David Dichter doesn’t want to change the entire world. Just a little bit of it.

Dichter, 88, a retired geologist from Linwood with a cache of global experience, wants Atlantic City to become the international focal point for addressing global warming and climate change.

Atlantic City is in the right place at the right time, and Dichter believes he is close to making it happen.

Casinos may be the big attraction in the resort, but Dichter believes his idea will pump new life — and bring new dollars — into the city while tackling a global threat.

Skyline of Atlantic City as seen from the top of The Enclave, Tuesday, May 28, 2019. (VERNON OGRODNEK / For The Press)

And he’s making progress. So far, his idea has garnered the support of state Senate President Steve Sweeney, Atlantic City’s planning department, City Council, Meet AC (the city’s convention arm) and the Atlantic County Board of Chosen Freeholders.

“It will enable scientists, academicians, climate experts, governmental officials and concerned citizens from throughout the country and internationally to meet on a regular basis in order to discuss, as well as successfully act, on this global menace,” according to a resolution passed in September 2016 by City Council.

“I could not agree more that it is an ideal place for the international community to come together to work towards solutions,” Sweeney wrote about the idea.

Atlantic City has all the elements needed to become a hub to increase interest in and enact change on sustainability issues, Dichter says, including the resort’s location, hotels, dining facilities, beaches, Boardwalk and convention space.

Atlantic City Convention Center, Sunday, Feb. 2, 2020. (VERNON OGRODNEK / For The Press)

Right now, he says, the United Nations’ specialized agency for climate change is in Nairobi, Kenya, a location that is not only isolated but lacks security for visitors.

“By focusing on Atlantic City, we’re bringing it closer to home,” he says. New York is not a good place, he adds, because it is expensive and crowded.

Dichter has spent the past three years gathering support and believes if he is successful in getting the backing of the last two hurdles — the governor and casino owners — his idea will come to fruition.

“We’re trying to offer Atlantic City another alternative other than just gambling,” he says, “which in my view is a dead-end street.”

Some of the topics that could be addressed are climate change, oceanography, water quality and sea level rise.

“I’m scared to death,” he says of global conditions. “I really am afraid. We have too many people, not enough resources and it’s adding up to total mass confusion and troubles. Global warming is simply a manifestation of all the things that are going wrong with the stewardship we have of the planet.”

Dichter has spent his life confronting issues in the United States and abroad. Born on Atlantic City’s New Jersey Avenue, where his father ran the Dichter Hotel, he has watched his hometown change from the summer-tourist town of his youth to a community powered by global casino corporations. After graduating from Atlantic City High School, he followed a yearning to travel that led him to college in northern India, graduate school in Massachusetts and studies in London for his Ph.D. in economics and political geography.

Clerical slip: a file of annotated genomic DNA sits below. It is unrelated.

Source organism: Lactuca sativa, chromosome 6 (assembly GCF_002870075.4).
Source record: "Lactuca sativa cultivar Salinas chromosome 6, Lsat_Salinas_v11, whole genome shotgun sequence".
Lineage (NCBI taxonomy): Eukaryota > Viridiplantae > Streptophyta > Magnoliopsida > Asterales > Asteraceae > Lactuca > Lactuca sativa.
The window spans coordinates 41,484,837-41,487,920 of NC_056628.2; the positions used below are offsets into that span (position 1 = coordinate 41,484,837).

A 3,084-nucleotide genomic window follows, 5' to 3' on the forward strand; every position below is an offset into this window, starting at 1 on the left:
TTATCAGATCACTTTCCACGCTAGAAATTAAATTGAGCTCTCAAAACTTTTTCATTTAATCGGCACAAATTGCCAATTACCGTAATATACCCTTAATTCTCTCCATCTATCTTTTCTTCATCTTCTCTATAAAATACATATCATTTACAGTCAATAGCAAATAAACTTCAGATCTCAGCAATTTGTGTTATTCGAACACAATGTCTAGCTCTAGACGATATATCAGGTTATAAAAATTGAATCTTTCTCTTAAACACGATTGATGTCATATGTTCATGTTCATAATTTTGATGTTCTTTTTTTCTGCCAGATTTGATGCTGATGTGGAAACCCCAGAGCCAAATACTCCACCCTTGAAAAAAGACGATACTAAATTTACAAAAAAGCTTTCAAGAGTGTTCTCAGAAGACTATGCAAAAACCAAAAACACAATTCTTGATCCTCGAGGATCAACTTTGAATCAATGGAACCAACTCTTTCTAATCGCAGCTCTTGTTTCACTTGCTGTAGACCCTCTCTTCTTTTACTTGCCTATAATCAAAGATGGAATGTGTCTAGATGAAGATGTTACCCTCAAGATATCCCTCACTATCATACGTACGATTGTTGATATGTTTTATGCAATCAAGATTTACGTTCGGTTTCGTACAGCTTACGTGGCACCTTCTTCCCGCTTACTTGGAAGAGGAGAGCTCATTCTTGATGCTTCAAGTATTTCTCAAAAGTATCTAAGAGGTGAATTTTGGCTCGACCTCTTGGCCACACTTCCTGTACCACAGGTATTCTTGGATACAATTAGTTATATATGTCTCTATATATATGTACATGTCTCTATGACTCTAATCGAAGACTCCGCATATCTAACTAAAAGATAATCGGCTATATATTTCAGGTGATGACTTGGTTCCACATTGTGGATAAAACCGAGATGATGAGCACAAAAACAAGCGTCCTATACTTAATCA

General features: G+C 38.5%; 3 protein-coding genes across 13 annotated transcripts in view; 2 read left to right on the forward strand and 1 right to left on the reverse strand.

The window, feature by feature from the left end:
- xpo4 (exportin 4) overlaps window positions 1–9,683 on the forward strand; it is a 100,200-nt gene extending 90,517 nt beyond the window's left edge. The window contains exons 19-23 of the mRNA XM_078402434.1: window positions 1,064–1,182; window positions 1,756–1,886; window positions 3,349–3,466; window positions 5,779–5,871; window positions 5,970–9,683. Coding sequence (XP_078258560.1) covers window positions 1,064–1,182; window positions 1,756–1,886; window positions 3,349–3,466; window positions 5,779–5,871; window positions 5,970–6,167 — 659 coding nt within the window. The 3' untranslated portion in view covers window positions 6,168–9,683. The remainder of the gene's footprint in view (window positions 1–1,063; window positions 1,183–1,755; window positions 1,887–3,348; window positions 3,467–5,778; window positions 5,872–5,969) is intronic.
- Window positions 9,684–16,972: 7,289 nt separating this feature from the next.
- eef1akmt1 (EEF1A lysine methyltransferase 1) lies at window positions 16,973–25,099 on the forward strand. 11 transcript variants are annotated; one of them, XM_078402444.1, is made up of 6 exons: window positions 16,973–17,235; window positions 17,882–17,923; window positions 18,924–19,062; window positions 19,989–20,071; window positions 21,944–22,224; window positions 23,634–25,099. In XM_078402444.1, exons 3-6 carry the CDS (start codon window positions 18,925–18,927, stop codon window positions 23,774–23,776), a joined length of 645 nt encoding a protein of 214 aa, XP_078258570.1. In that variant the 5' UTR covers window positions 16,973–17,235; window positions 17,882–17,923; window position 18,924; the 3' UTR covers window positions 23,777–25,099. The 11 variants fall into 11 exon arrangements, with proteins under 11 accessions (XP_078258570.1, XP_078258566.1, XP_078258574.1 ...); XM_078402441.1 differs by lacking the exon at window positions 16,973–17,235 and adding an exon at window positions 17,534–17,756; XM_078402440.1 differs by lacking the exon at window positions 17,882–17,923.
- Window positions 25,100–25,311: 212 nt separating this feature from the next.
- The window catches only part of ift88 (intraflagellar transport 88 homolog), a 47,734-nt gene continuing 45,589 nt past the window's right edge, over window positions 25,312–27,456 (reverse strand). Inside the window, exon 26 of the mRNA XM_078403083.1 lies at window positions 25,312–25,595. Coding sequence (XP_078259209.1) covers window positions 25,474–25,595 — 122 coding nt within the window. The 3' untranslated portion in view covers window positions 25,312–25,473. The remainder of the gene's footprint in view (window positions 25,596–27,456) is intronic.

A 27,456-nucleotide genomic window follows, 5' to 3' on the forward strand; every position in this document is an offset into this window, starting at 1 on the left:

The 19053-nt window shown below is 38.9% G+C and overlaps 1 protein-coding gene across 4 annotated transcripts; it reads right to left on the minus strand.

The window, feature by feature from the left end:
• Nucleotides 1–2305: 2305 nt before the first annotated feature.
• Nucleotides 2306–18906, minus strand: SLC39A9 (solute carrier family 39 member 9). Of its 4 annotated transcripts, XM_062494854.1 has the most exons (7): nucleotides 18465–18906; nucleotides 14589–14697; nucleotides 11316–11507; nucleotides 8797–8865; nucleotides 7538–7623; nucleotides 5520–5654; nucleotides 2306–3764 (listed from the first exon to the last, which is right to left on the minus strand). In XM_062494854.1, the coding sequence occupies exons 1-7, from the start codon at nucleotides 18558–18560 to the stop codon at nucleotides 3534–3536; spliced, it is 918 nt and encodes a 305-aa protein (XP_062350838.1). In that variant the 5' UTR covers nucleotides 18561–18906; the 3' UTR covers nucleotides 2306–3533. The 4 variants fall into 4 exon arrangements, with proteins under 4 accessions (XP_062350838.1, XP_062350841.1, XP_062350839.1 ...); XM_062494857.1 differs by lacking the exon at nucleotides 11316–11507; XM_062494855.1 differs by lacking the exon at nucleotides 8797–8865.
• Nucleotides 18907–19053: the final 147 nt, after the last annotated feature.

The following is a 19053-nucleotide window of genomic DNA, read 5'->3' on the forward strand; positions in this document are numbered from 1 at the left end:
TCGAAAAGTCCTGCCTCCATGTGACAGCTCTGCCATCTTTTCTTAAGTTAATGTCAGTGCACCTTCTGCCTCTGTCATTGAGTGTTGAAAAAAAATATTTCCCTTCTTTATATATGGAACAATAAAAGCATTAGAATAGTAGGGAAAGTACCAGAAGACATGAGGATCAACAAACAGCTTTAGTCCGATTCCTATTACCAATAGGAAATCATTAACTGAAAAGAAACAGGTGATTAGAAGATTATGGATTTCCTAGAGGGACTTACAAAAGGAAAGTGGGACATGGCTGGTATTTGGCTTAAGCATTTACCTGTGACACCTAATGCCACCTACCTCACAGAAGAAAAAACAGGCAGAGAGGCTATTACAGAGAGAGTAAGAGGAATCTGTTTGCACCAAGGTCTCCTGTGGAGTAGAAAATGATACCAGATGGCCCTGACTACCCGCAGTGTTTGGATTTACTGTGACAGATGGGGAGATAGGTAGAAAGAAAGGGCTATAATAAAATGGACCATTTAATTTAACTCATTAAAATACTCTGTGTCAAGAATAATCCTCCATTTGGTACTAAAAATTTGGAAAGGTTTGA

Among his many jobs, he served in the Peace Corps in Afghanistan, served as a U.S. Foreign Service officer in Thailand and Burma, headed a Geneva-based organization that led to the creation of a U.N. Volunteer Program and a service organization, Technology for the People, that matched technology related to sustainability with enterprises and was the basis for a handbook in the technology/enterprise field.

Dr. David Dichter, of Linwood, is seen during his motorcycle excursion from India to Europe in 1954. (Provided by David Dichter)

When he returned home, Dichter did a three-year stint in the Marines, serving mostly in Japan, took a solo motorcycle trip from India to Eastern Europe as a young man in 1954 and was a candidate for Congress against Charlie Sandman in 1968.

“I’ve never believed in the philosophy that a single individual can’t make a change in the world,” he said. “If I did, my whole life would have been much less meaningful and much less interesting.”

Dichter’s advice for those who have the desire but don’t believe it’s enough to enact change is to focus on what interests you, things you understand and appreciate, and things you feel you can impact.

“Focus on that, and see where it brings you,” he says.

To that end, he continues to lobby for support of his idea from various levels of government, and anyone who will listen who he believes can forward his cause.

“Dr. Dichter’s initiative to bring sustainability to the forefront for Atlantic City is a fantastic idea,” said Sandi Harvey, vice president of sales for Meet AC. Harvey says Dichter should be admired for the support he’s gained and his continuing outreach.

“It’s the little guy that can make a difference in Atlantic City,” Harvey says. “And we need more folks like Dr. Dichter.”

This story was produced in collaboration with the New Jersey Sustainability Reporting Hub projectIt was originally reported by Vernon Ogrodnek for the Press of Atlantic City, and may be re-distributed through the Creative Commons License, with attribution.

Share This

Share this story with your social networks